Dash Angostura bitters
Place pisco, lime juice, simple syrup, and egg white in an ice-filled cocktail shaker and shake vigorously to a slow count of 10. Pour through a Hawthorne strainer to allow the most foam to pass through. Add dash of bitters.
Make sure you give this one a good hard to shake to create that signature foam!
I know little other way to describe pisco sours besides 'delightful', but that is the opposite of what you're going to feel in the morning if you partake in a few too many of these... so take it easy slugger.
Happy to finally share this fun experience with you guys! Curious to know if anyone else has tried anything from this cookbook, would love to hear about your experience!
A couple weekends ago, I had the great fortune to be able to attend the 2014 Create + Cultivate Conference, hosted by (No Subject) and Darling Magazine. Jaclyn Johnson, (No Subject) and C + C's founder, explains the conference started as a way for all of her creative friends that were stuck behind computers all day to get away from the screen and connect with their creativity and each other. Years down the line, the attendance has swelled but the intent hasn't changed; it's still an opportunity for (mostly!) women to gather to talk, listen, and create.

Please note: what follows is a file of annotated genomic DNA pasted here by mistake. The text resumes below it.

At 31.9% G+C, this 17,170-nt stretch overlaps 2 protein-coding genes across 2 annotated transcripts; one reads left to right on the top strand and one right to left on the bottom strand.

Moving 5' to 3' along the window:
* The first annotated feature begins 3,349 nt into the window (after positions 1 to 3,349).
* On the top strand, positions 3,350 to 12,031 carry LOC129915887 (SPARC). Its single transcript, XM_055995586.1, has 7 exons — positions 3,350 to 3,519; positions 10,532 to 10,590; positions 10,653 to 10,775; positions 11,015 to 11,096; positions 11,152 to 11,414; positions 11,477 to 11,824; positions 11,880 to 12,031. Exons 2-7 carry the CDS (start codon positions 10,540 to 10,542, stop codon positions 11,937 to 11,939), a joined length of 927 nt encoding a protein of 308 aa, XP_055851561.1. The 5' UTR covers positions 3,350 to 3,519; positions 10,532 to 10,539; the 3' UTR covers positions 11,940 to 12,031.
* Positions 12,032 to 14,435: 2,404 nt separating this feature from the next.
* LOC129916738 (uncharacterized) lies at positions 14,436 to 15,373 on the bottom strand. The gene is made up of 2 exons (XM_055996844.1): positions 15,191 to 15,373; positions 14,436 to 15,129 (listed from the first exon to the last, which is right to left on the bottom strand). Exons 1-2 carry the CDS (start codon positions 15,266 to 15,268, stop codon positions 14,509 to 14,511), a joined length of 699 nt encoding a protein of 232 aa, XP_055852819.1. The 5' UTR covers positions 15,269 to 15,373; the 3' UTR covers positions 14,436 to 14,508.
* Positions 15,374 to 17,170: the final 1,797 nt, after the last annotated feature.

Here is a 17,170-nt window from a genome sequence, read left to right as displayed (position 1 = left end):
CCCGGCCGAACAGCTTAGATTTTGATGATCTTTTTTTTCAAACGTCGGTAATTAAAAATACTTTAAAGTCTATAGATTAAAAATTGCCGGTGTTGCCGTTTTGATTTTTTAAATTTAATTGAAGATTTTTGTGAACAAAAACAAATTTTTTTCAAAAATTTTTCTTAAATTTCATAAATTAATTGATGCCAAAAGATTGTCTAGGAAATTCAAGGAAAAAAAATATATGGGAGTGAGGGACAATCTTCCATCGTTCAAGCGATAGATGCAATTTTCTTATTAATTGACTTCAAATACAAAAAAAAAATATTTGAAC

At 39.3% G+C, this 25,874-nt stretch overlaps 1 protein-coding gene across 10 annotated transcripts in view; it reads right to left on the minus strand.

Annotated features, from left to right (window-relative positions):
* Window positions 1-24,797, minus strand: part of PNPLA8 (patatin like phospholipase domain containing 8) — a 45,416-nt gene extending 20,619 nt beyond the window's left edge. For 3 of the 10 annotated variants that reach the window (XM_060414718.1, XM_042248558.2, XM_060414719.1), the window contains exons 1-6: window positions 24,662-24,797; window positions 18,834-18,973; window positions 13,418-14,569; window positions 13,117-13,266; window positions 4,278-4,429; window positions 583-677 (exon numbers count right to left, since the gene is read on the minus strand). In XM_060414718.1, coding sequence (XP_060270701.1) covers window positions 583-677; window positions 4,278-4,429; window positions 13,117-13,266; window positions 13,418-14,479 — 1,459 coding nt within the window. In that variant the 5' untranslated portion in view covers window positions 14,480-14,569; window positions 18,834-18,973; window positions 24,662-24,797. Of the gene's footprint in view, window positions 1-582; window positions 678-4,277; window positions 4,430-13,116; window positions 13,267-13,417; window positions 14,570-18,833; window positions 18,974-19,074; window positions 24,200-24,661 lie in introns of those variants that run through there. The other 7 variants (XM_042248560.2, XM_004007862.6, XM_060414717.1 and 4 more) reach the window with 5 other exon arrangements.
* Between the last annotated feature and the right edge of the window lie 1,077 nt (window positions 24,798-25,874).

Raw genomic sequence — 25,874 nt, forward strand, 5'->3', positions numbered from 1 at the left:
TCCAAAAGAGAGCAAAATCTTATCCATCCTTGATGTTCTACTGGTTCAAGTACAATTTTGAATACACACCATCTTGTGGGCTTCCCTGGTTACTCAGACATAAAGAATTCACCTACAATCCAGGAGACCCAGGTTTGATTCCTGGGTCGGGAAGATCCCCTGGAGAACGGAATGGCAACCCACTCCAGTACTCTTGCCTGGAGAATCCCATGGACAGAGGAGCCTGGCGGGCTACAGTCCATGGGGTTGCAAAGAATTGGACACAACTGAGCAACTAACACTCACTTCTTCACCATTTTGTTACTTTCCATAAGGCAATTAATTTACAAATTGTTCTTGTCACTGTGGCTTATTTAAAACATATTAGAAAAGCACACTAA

Photo via Create + Cultivate. Unless otherwise stated, all photos are my own.
The conference hosted one hundred people with 6 speakers, ranging from bloggers and photographers to academics and entrepreneurs. Set in the beautiful Ace Hotel in Downtown Los Angeles, it made a remarkable backdrop for the event. Not to mention, having a view of Banksy's swing girl from my room wasn't bad, as far as parking lot views go!